We’ve been enjoying the Fourth of July weekend. On Saturday we went to the Truckee Tahoe AirFest & Family Festival. We like air shows, and I wanted to meet “Miracle on the Hudson” pilot Chesley “Sully” Sullenberger, who was a speaker.
Sully helped save 155 lives by landing USAir Flight 1549 safely in the Hudson River after the jetliner hit a flock of geese on takeoff in January 2009.
I covered the airline industry in the ’80s at The S.F. Chronicle, South Florida Sun-Sentinel and as a stringer for the New York Times, so meeting Sully (who lives in Truckee) had special meaning for me.
(For the Times, I dictated stories about Miami-based Eastern Airlines into a machine, where they were transcribed, edited and published in New York. We had no smartphones or laptops back then).
I helped cover some horrible airline crashes firsthand, including the crash of Air Florida Flight 30 in the Potomac River in Washington, D.C., in January 1982. Others included United Airlines Flight 232, which crash-landed in Sioux City, Iowa, in 1989 after suffering failure of its tail-mounted engine.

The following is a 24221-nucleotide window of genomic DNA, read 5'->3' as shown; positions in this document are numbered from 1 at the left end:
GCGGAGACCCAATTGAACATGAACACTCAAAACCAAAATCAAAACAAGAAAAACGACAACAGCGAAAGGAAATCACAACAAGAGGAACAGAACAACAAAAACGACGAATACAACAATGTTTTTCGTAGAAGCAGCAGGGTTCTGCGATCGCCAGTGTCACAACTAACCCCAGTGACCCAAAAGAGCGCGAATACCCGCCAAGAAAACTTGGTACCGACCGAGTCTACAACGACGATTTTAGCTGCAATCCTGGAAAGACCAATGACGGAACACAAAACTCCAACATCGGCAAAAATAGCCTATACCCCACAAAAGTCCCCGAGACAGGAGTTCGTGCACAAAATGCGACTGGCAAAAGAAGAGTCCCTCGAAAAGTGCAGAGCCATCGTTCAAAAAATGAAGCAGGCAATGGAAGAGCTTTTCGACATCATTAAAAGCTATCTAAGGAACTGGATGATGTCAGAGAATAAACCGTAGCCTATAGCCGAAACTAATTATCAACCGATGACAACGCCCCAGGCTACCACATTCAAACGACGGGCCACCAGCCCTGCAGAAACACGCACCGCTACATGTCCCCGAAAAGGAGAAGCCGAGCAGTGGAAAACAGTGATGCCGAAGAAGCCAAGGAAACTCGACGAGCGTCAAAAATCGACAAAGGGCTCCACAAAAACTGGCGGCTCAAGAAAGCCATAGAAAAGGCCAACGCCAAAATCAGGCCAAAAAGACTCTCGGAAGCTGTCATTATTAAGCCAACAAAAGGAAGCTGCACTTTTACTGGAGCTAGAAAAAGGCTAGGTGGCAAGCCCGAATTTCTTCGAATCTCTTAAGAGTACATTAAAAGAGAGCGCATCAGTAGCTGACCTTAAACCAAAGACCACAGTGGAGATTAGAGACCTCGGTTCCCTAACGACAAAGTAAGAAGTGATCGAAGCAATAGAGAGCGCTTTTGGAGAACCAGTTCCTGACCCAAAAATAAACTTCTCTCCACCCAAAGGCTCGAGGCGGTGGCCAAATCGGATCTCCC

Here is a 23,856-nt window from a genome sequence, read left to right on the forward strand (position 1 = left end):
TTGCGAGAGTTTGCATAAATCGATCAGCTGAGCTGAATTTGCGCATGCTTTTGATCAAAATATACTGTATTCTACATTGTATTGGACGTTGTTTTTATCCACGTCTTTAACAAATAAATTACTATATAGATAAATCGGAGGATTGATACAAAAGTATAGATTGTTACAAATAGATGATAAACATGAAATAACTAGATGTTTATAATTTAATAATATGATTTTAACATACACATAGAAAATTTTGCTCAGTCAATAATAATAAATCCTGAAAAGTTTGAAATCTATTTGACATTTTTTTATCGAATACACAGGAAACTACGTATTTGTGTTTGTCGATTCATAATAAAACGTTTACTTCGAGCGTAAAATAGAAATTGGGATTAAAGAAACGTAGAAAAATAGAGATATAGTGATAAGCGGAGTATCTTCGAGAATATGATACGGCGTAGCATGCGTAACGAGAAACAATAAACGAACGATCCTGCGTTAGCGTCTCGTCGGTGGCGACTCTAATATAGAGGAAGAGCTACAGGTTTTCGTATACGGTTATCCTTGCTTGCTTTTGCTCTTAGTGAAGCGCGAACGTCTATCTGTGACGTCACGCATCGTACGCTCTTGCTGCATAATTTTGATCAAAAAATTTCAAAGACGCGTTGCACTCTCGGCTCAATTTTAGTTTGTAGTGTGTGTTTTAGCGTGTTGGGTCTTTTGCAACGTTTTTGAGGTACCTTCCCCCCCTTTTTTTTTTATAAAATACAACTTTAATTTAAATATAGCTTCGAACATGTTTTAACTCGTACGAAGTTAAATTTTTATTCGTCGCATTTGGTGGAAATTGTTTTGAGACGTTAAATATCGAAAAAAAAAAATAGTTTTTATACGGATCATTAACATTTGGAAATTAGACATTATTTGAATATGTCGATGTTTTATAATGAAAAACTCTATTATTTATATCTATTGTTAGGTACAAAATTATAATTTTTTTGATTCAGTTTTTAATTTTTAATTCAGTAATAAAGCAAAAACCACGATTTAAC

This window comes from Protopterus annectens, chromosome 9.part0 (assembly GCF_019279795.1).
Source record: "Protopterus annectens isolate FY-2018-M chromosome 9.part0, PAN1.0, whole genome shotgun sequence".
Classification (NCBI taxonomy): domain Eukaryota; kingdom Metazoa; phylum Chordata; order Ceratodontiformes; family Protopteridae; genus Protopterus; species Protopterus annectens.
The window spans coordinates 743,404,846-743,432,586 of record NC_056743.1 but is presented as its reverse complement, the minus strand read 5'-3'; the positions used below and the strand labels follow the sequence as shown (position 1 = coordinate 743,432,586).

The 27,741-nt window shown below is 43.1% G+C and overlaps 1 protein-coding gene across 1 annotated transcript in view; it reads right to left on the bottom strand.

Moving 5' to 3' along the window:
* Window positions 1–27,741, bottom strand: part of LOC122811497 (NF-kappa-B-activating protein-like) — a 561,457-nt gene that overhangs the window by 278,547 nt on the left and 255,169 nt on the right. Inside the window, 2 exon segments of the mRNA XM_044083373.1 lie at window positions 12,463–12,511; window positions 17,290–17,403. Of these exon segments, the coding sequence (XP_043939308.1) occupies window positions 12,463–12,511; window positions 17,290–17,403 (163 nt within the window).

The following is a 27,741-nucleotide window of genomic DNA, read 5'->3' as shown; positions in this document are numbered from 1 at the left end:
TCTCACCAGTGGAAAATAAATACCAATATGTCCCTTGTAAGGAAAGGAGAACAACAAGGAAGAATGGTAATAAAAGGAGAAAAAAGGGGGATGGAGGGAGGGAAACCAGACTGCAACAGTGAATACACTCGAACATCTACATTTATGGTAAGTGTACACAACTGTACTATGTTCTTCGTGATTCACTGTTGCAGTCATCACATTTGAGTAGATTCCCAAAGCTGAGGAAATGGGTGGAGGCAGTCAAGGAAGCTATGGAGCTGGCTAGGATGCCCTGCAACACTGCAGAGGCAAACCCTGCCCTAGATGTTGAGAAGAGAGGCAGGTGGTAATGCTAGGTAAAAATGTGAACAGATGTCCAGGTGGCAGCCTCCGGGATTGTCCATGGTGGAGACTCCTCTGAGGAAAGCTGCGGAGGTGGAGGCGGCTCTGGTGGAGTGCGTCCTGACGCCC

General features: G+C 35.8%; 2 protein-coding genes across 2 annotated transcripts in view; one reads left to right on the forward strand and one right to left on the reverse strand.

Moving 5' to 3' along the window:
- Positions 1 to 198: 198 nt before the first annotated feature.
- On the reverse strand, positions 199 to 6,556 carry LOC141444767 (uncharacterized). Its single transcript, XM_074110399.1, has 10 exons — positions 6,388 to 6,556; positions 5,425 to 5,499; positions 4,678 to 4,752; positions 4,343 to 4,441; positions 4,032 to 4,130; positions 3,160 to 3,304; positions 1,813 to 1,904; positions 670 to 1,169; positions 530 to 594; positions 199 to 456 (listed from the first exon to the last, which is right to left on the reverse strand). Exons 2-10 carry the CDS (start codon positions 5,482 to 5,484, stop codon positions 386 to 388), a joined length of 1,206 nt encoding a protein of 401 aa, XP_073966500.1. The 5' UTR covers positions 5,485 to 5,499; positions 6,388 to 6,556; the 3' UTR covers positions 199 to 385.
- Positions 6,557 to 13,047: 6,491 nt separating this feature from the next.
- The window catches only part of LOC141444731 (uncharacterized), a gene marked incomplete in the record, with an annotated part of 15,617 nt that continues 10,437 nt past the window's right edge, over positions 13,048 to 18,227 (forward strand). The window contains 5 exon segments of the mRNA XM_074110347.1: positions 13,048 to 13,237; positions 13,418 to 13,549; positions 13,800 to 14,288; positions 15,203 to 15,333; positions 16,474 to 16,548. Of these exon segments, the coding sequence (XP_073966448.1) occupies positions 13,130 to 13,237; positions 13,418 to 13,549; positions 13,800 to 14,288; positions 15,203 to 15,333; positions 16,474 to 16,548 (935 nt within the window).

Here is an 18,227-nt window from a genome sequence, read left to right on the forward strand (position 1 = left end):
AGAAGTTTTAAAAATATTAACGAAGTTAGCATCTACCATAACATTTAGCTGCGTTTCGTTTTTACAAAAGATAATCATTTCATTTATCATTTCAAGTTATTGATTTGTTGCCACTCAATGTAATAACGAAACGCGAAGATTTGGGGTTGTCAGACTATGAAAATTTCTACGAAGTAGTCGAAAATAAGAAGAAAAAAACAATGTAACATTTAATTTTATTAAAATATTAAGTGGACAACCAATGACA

I met Sully on the same day that an Asiana Airlines crashed at San Francisco International airport, killing 2 people and seriously injured 49.
We fly so regularly we take it for granted, and commercial jet travel is safer than driving. But risks abound, and the Fourth of July is a good time to honor our flying heroes, including Sullenberger.
Sully and his heroic co-pilot, Jeff Skiles, have a sense of humor. They are now close friends, and Skiles often remarks: “I flew into a flock of geese, so you could be the hero.”
In reality, the birds couldn’t have been avoided, and Skiles and the rest of the flight crew played key roles in landing and safely evacuating the plane, as Sully observed.